It’s not every day that you get to meet one of the best clarinetists in the world, but last weekend I got to do just that.
Martin Fröst play a solo concert with pianist Shai Wosner at the Lincoln Center’s Walter Reade Theater. Martin Fröst is a clarinet superstar from Sweden. I had been looking forward to this concert for weeks. He launched the presentation with an amazing performance of Premiére Rapsodie by Debussy. I loved his movement while he was playing; it was like he was dancing.
Next, he played a sonata by Poulenc with such wonderful phrasing, it was like he was singing. He seemed so excited while he played, that it was fun just to watch him.
The next piece really captured the day. Fröst played the Theme with Variations by Françaix with unbelievable grace. The pianissimo notes were so astonishing that they could be heard throughout the hall. The expression of his body movement was so interwoven with the music; it was like he became the melody.
After the Françaix, the clarinet virtuoso executed the Brahms Sonata in E-flat major, No. 2 even more impressively than the piece before. His phrases were superb and his tone was just marvelous, like a flowing river. He just throws himself in the music, making every note gorgeous. He persuaded me that there was for that hour nothing else in the world besides his enthralling playing. Martin Frost has his own ostentatious style which no one could ever replicate.
Finally, he received such an ovation that he ended the morning with an encore. He played an animated klezmer-like piece called Csárdás from his album Frost and Friends which woke us up from his lulling, beautiful Brahms. He jumped right into it, and played all the technical parts with such enthusiasm. As the piece became more exciting, he played with even more eagerness. It was a grand ending and he pulled it off with virtuosity almost unknown to the clarinet.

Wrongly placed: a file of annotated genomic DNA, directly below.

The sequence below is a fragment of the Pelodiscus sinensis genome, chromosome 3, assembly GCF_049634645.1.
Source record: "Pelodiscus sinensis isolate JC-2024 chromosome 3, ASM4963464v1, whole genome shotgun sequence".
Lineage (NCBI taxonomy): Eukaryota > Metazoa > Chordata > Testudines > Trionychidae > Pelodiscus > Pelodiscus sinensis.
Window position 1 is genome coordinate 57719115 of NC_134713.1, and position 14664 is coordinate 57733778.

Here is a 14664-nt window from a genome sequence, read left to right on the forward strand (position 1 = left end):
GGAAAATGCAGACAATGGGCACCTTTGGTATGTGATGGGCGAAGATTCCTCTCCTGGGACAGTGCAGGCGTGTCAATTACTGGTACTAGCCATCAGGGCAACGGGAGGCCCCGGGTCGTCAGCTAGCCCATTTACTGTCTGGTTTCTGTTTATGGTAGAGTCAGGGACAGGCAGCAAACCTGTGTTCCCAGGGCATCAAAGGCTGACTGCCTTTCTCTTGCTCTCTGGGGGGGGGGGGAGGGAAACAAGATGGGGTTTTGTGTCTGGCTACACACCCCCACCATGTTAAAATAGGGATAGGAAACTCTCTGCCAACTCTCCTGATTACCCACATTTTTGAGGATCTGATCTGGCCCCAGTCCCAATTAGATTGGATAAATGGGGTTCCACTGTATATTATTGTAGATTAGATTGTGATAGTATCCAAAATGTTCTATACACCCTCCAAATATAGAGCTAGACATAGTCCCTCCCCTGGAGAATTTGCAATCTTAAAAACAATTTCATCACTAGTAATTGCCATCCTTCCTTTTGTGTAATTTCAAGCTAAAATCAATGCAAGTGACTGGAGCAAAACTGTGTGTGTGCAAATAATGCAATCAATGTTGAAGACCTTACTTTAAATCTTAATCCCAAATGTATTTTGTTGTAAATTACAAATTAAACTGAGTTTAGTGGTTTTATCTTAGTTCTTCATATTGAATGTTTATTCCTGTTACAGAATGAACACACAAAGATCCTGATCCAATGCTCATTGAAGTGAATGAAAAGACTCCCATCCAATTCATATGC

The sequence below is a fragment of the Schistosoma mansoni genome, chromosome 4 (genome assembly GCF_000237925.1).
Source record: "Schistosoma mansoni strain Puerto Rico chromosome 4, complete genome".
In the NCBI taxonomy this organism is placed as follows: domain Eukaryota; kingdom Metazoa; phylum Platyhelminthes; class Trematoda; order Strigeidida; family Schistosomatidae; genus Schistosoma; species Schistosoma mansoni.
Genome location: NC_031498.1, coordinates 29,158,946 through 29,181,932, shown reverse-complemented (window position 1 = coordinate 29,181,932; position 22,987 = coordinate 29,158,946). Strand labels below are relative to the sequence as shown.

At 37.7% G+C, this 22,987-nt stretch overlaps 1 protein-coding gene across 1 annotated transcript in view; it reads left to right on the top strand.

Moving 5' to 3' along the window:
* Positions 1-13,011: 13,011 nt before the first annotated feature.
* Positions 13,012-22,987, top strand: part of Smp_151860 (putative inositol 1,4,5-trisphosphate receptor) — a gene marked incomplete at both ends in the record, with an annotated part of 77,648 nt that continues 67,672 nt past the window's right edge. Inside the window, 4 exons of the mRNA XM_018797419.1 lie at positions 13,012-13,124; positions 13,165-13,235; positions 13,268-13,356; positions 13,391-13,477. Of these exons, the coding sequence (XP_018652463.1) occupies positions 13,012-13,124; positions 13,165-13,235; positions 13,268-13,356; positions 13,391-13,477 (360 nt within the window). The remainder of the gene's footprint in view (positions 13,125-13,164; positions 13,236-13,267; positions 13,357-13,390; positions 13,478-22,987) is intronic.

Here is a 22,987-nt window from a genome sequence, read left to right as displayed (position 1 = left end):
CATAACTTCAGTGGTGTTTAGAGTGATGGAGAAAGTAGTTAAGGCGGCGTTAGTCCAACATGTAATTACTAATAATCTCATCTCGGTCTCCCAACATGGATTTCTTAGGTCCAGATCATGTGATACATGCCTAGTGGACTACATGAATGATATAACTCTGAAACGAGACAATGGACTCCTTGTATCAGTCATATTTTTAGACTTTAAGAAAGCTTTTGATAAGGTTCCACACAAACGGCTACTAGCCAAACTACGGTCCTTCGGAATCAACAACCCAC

There was a coffee reception after the concert where everyone got to meet Martin Fröst and Shai Wosner. Martin Fröst’s agent had given me and my mom his comp tickets when we found the concert had sold out, so we had to thank him, and I really wanted to meet him. I was really nervous while I was in line to meet him. When it was our turn to talk to him, I was so nervous that I couldn’t speak coherently. My mom and I thanked him for the tickets, and my mom asked him if she could take a picture of me and Martin Fröst. He said yes and my mom took a picture. She said that I looked terrified, and Martin Fröst was so nice that he said, “I looked terrified too, take another one.”
It was a spectacular performance and I hope I can watch him play his clarinet again soon even if he is Swedish and not Norwegian. (The Bakkes come from Norway.)